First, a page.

Okay, so I’m going to call it. This project is finished.
Well, not finished exactly. No project is ever finished. You can always do more. And so it is with the Zolatron – I have ideas and plans that will keep me happily tinkering away for years.
But I’ve met my main objective – which is to better understand how computers work. I’ve gained insights into subjects like hardware addressing and address decoding, interfaces and their protocols, programming CPLDs, the fundamentals of operating systems and much more. Along the way I’ve honed my circuit and PCB designing skills (mostly through mistakes), I’ve had a lot of fun and I’ve blown up surprisingly few chips. (A few transistors died and a Raspberry Pi is limping badly but that’s about it.)
This was never going to be about capability. I’ve occasionally had people suggest moving up to the 65816 microprocessor, or try pushing the clock speed (it remains stubbornly at 1MHz). But if I wanted performance or capability, I have other toys I could play with. Even many microcontroller boards could easily outperform this machine. And I also have proper computers.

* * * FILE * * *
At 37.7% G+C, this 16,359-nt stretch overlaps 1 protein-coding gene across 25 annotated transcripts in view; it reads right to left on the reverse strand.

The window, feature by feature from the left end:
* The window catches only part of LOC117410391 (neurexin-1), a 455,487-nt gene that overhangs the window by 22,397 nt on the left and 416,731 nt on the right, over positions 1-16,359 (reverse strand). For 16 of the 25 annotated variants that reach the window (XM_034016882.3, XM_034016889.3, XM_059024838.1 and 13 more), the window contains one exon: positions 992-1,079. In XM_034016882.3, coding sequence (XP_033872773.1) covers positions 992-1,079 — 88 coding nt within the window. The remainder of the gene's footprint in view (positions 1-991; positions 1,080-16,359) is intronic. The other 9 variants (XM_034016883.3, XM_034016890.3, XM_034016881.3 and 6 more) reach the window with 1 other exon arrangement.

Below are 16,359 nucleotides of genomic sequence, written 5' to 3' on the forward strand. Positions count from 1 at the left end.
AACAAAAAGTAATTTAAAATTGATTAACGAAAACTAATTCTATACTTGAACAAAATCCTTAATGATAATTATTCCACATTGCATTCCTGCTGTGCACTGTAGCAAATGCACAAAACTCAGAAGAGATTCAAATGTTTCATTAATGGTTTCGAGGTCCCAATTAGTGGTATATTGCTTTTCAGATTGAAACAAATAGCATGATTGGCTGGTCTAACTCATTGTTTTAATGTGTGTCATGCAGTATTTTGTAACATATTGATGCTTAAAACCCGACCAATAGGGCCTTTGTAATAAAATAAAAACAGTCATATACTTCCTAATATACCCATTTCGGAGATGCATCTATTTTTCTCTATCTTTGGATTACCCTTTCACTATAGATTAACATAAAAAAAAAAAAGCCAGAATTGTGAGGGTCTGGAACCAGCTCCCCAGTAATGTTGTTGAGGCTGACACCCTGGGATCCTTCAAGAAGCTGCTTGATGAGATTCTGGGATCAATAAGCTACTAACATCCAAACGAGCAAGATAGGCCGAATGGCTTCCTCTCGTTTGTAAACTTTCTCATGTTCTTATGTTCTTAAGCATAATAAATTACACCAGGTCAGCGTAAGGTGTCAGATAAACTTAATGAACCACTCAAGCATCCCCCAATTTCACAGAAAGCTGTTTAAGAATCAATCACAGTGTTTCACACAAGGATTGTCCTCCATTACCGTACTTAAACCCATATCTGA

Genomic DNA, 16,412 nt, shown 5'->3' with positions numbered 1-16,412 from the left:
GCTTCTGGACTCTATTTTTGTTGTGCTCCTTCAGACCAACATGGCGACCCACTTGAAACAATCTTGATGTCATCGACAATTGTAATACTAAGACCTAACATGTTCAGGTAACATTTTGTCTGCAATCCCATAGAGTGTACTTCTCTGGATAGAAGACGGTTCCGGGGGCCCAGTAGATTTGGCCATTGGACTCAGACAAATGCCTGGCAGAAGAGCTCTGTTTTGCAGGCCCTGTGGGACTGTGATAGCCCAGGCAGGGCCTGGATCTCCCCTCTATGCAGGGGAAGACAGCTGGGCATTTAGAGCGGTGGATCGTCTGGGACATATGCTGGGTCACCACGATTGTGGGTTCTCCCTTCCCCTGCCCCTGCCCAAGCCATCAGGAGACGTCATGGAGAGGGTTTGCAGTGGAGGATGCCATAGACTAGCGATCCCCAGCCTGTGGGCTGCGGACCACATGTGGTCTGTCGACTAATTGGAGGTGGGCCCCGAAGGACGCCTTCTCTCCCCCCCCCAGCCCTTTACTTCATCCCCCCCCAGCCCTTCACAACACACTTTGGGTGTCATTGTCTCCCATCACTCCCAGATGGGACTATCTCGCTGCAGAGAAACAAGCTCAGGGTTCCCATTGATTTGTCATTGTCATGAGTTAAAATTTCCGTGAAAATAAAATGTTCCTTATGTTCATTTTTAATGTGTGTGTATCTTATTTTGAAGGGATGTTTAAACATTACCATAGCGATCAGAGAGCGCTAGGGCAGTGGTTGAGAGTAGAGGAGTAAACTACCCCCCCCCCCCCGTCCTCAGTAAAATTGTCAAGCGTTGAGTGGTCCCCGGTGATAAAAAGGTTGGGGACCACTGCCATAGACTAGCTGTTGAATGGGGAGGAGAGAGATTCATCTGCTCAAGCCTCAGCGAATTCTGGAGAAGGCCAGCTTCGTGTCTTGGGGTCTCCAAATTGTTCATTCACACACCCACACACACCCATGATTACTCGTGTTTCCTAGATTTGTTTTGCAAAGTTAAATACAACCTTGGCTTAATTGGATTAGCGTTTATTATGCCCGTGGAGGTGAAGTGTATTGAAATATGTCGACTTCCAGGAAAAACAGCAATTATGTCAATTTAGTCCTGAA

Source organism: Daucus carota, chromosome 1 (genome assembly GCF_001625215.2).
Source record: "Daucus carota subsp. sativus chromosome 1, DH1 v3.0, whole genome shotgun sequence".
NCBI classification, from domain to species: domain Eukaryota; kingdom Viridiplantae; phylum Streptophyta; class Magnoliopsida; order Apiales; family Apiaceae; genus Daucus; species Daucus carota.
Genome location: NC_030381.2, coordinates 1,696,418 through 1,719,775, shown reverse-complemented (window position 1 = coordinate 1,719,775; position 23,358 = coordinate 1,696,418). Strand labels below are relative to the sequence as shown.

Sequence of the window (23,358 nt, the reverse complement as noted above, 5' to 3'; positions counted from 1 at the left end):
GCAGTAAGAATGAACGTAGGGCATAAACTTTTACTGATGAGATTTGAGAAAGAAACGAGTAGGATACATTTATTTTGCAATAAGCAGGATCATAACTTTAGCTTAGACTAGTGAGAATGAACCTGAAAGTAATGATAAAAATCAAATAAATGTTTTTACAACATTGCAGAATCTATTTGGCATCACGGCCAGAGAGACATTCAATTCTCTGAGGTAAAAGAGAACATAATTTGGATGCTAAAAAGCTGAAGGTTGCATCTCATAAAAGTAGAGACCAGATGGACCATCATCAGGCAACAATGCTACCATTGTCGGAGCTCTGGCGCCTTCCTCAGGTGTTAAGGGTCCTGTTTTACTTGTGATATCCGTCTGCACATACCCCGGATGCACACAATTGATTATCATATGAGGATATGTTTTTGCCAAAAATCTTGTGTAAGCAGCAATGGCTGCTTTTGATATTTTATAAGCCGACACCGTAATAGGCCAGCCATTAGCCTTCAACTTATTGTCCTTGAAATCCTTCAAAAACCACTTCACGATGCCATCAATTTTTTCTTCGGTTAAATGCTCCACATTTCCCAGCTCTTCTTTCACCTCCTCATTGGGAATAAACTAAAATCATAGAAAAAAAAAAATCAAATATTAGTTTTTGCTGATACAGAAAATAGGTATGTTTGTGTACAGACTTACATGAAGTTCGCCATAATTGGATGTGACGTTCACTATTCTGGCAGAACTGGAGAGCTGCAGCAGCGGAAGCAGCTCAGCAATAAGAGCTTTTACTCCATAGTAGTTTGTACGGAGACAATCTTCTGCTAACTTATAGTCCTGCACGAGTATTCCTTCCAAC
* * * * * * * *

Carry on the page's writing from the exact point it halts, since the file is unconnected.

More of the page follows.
I don’t even care that the persistent storage achieves transfer speeds of only 500 bytes/sec (read) and 1,000 bytes/sec (write). This project was always about going my own way as much as possible, making things up as I went. I’ve enjoyed the process of thinking, “I wonder if you could do it this way” and finding out the answer. (Sometimes it’s no, but it’s yes more often than you’d think.)
I feel really satisfied that I’ve got to this point. I now have a fun platform that I can play around with.
There may still be blog posts on the Zolatron from time to time, whenever I do something with it I think might be of interest to others. But most of the updating now will be contained on the project’s main pages, where I’m busily adding documentation.